From Argentina to Poland to Liberia and beyond, women have been leaders, spokespeople and frontline activists in non-violent struggles for peace and justice. But how women work in these struggles, and how they change them, has been little researched. That inattention has left women’s roles underestimated or ignored. On October 6, USIP released a Special Report on women’s roles in non-violent struggles. With the National Democratic Institute for International Affairs (NDI) and the non-profit organization Just Vision, USIP gathered path-breaking activists, scholars and filmmakers to examine how women’s participation—and the success of non-violent campaigns—can be strengthened.
The new report notes that research finds non-violent movements with massive, diverse participation are more effective. The report’s author, Marie Principe, joined other panelists in discussing how policymakers and advocates of nonviolent change can best support women’s participation and leadership in such movements, and how to parlay this involvement into political and institutional gender equality. Participants included human rights advocates Jimmie Briggs and ElsaMarie D’Silva, who have pioneered campaigns to end gender-based violence, and prominent filmmaker Julia Bacha, whose recent TED talk is titled “How Women Wage Conflict Without Violence.” Bacha screened a preview of Just Vision's documentary film on Palestinian women in the first intifada. Continue the conversation on Twitter with #WomenMovements.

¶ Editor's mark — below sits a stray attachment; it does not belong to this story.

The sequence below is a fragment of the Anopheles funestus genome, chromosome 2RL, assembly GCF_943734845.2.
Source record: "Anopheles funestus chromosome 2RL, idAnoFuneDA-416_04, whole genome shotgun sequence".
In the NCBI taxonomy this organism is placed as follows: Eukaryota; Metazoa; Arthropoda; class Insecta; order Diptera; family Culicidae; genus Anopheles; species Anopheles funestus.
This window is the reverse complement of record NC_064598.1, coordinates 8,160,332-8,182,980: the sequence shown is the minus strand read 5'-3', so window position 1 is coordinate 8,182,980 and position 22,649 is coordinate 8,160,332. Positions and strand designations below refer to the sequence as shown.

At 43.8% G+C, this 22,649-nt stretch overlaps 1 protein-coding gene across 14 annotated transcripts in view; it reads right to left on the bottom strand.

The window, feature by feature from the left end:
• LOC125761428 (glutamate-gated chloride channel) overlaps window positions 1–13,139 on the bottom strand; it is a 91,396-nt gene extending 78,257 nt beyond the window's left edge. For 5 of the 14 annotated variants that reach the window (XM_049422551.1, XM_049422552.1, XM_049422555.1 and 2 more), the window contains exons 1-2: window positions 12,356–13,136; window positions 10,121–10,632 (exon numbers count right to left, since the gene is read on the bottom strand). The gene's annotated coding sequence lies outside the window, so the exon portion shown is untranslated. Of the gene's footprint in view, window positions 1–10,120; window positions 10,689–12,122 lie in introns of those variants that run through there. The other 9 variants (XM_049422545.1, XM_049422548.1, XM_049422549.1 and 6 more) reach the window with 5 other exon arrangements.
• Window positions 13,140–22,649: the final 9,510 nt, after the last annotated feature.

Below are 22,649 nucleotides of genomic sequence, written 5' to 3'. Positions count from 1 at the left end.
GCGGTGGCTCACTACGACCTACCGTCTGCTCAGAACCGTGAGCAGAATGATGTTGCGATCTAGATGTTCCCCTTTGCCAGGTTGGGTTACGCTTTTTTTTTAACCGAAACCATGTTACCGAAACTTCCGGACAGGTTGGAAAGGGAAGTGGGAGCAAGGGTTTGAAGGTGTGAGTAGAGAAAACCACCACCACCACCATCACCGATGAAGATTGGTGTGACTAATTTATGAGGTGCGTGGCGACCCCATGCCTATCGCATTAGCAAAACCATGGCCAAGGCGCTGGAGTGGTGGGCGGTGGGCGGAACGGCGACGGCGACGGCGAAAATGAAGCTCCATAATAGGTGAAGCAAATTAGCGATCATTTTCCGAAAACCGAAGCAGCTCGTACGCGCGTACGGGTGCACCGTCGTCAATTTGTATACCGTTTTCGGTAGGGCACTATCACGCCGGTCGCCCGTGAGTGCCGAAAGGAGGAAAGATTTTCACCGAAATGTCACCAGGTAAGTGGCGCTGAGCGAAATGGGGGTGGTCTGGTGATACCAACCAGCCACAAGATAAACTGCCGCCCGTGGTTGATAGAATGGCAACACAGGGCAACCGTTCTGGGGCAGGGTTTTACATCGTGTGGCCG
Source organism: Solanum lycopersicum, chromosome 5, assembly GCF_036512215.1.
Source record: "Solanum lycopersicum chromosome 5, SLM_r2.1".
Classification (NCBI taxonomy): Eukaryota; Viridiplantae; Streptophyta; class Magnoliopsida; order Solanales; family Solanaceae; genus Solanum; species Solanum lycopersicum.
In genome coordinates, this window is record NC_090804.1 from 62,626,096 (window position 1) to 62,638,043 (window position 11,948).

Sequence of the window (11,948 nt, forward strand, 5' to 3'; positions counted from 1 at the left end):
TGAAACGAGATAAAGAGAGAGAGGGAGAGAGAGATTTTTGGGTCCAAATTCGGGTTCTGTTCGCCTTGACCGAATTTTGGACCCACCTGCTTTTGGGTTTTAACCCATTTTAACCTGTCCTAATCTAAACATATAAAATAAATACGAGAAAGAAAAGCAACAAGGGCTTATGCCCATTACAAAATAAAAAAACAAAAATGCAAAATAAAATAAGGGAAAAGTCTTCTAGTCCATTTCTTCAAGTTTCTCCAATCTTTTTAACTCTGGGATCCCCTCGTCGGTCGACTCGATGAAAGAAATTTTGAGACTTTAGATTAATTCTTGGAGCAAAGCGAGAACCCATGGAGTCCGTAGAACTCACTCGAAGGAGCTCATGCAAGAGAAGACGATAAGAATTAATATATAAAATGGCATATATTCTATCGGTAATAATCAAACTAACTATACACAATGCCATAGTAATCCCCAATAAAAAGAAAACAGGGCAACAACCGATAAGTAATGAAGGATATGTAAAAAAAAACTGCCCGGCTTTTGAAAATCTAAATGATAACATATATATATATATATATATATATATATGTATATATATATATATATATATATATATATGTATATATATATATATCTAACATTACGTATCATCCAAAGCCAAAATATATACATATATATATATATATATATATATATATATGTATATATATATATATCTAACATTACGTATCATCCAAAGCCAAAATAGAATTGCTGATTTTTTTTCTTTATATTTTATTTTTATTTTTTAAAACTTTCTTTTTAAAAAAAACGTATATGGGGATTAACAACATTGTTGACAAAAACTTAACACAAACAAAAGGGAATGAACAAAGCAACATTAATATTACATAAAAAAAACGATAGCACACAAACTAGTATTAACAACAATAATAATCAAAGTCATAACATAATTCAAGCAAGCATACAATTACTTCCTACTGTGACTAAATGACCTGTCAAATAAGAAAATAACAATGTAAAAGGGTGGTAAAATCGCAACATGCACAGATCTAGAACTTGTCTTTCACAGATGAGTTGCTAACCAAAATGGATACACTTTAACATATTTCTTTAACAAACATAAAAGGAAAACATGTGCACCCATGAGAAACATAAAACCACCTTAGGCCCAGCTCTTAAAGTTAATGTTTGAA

Vice President, Applied Conflict Transformation Center, U.S. Institute of Peace
Maria J. Stephan
Senior Policy Fellow, U. S. Institute of Peace
Program Associate, Global Women’s Leadership Initiative, Woodrow Wilson Center
Director of Gender, Women and Democracy, National Democratic Institute for International Affairs
Senior Gender Advisor, U.S. Institute of Peace
Creative Director, Just Vision
Managing Director, Safecity
Co-Founder, Man Up Campaign